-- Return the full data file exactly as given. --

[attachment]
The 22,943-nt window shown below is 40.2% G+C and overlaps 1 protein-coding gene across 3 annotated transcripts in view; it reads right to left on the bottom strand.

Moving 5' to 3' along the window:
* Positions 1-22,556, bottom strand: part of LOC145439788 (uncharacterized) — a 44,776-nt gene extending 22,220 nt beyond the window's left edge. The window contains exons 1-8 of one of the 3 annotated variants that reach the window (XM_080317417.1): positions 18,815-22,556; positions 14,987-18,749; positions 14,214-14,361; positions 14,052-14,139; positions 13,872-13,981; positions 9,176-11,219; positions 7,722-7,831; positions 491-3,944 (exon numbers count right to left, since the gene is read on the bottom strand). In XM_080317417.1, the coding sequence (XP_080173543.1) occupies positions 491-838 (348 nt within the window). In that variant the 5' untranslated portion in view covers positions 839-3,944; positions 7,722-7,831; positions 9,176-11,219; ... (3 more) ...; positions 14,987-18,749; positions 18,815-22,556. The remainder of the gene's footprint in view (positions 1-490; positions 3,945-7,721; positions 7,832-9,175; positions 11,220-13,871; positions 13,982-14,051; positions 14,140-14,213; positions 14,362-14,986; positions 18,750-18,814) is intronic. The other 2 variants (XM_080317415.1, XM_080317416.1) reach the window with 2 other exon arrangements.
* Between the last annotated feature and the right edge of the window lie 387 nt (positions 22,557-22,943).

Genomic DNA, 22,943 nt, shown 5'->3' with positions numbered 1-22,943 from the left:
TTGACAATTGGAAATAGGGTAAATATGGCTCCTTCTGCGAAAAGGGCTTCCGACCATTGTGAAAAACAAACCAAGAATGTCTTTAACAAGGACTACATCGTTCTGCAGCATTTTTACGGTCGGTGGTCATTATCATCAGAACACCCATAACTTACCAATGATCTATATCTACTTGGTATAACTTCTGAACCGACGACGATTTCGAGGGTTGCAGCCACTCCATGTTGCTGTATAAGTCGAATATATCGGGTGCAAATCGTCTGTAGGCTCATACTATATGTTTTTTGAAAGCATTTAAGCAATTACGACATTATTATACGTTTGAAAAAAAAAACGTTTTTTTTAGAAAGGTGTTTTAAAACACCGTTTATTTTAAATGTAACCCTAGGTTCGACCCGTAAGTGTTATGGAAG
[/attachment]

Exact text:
The 22,943-nt window shown below is 40.2% G+C and overlaps 1 protein-coding gene across 3 annotated transcripts in view; it reads right to left on the bottom strand.

Moving 5' to 3' along the window:
* Positions 1-22,556, bottom strand: part of LOC145439788 (uncharacterized) — a 44,776-nt gene extending 22,220 nt beyond the window's left edge. The window contains exons 1-8 of one of the 3 annotated variants that reach the window (XM_080317417.1): positions 18,815-22,556; positions 14,987-18,749; positions 14,214-14,361; positions 14,052-14,139; positions 13,872-13,981; positions 9,176-11,219; positions 7,722-7,831; positions 491-3,944 (exon numbers count right to left, since the gene is read on the bottom strand). In XM_080317417.1, the coding sequence (XP_080173543.1) occupies positions 491-838 (348 nt within the window). In that variant the 5' untranslated portion in view covers positions 839-3,944; positions 7,722-7,831; positions 9,176-11,219; ... (3 more) ...; positions 14,987-18,749; positions 18,815-22,556. The remainder of the gene's footprint in view (positions 1-490; positions 3,945-7,721; positions 7,832-9,175; positions 11,220-13,871; positions 13,982-14,051; positions 14,140-14,213; positions 14,362-14,986; positions 18,750-18,814) is intronic. The other 2 variants (XM_080317415.1, XM_080317416.1) reach the window with 2 other exon arrangements.
* Between the last annotated feature and the right edge of the window lie 387 nt (positions 22,557-22,943).

Genomic DNA, 22,943 nt, shown 5'->3' with positions numbered 1-22,943 from the left:
TTGACAATTGGAAATAGGGTAAATATGGCTCCTTCTGCGAAAAGGGCTTCCGACCATTGTGAAAAACAAACCAAGAATGTCTTTAACAAGGACTACATCGTTCTGCAGCATTTTTACGGTCGGTGGTCATTATCATCAGAACACCCATAACTTACCAATGATCTATATCTACTTGGTATAACTTCTGAACCGACGACGATTTCGAGGGTTGCAGCCACTCCATGTTGCTGTATAAGTCGAATATATCGGGTGCAAATCGTCTGTAGGCTCATACTATATGTTTTTTGAAAGCATTTAAGCAATTACGACATTATTATACGTTTGAAAAAAAAAACGTTTTTTTTAGAAAGGTGTTTTAAAACACCGTTTATTTTAAATGTAACCCTAGGTTCGACCCGTAAGTGTTATGGAAG